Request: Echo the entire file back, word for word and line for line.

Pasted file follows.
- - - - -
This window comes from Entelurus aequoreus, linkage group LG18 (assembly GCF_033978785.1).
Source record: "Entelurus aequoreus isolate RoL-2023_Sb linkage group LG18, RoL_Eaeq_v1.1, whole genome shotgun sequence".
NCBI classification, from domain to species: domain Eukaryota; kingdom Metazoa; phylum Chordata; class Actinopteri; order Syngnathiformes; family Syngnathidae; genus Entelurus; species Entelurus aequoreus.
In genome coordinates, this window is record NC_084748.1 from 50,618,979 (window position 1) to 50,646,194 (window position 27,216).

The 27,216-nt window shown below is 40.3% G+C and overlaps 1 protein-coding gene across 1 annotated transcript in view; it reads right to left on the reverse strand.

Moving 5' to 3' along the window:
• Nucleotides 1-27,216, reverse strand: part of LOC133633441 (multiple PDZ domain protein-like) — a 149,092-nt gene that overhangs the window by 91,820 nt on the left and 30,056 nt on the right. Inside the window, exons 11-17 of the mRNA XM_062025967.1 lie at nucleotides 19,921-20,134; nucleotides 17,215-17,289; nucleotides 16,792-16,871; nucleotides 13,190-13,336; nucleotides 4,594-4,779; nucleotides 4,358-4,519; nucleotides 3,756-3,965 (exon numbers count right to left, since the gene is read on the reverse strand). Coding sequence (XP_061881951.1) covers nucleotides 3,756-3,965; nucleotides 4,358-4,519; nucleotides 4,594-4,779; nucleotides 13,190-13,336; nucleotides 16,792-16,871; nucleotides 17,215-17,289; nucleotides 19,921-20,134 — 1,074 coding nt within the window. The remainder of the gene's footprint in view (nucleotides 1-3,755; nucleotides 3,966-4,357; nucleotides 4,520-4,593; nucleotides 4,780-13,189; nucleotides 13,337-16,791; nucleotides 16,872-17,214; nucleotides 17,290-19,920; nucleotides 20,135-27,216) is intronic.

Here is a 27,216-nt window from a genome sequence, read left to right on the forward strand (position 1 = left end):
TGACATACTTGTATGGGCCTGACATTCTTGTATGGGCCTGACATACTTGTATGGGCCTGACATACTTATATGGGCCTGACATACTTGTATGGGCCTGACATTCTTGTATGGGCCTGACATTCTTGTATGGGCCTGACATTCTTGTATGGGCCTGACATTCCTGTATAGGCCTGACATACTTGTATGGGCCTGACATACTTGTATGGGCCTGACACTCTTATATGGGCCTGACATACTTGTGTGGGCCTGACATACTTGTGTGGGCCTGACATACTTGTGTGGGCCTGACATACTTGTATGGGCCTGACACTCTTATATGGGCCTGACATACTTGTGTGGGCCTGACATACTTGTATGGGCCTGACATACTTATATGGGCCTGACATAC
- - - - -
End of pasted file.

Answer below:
This window comes from Entelurus aequoreus, linkage group LG18 (assembly GCF_033978785.1).
Source record: "Entelurus aequoreus isolate RoL-2023_Sb linkage group LG18, RoL_Eaeq_v1.1, whole genome shotgun sequence".
NCBI classification, from domain to species: domain Eukaryota; kingdom Metazoa; phylum Chordata; class Actinopteri; order Syngnathiformes; family Syngnathidae; genus Entelurus; species Entelurus aequoreus.
In genome coordinates, this window is record NC_084748.1 from 50,618,979 (window position 1) to 50,646,194 (window position 27,216).

The 27,216-nt window shown below is 40.3% G+C and overlaps 1 protein-coding gene across 1 annotated transcript in view; it reads right to left on the reverse strand.

Moving 5' to 3' along the window:
• Nucleotides 1-27,216, reverse strand: part of LOC133633441 (multiple PDZ domain protein-like) — a 149,092-nt gene that overhangs the window by 91,820 nt on the left and 30,056 nt on the right. Inside the window, exons 11-17 of the mRNA XM_062025967.1 lie at nucleotides 19,921-20,134; nucleotides 17,215-17,289; nucleotides 16,792-16,871; nucleotides 13,190-13,336; nucleotides 4,594-4,779; nucleotides 4,358-4,519; nucleotides 3,756-3,965 (exon numbers count right to left, since the gene is read on the reverse strand). Coding sequence (XP_061881951.1) covers nucleotides 3,756-3,965; nucleotides 4,358-4,519; nucleotides 4,594-4,779; nucleotides 13,190-13,336; nucleotides 16,792-16,871; nucleotides 17,215-17,289; nucleotides 19,921-20,134 — 1,074 coding nt within the window. The remainder of the gene's footprint in view (nucleotides 1-3,755; nucleotides 3,966-4,357; nucleotides 4,520-4,593; nucleotides 4,780-13,189; nucleotides 13,337-16,791; nucleotides 16,872-17,214; nucleotides 17,290-19,920; nucleotides 20,135-27,216) is intronic.

Here is a 27,216-nt window from a genome sequence, read left to right on the forward strand (position 1 = left end):
TGACATACTTGTATGGGCCTGACATTCTTGTATGGGCCTGACATACTTGTATGGGCCTGACATACTTATATGGGCCTGACATACTTGTATGGGCCTGACATTCTTGTATGGGCCTGACATTCTTGTATGGGCCTGACATTCTTGTATGGGCCTGACATTCCTGTATAGGCCTGACATACTTGTATGGGCCTGACATACTTGTATGGGCCTGACACTCTTATATGGGCCTGACATACTTGTGTGGGCCTGACATACTTGTGTGGGCCTGACATACTTGTGTGGGCCTGACATACTTGTATGGGCCTGACACTCTTATATGGGCCTGACATACTTGTGTGGGCCTGACATACTTGTATGGGCCTGACATACTTATATGGGCCTGACATAC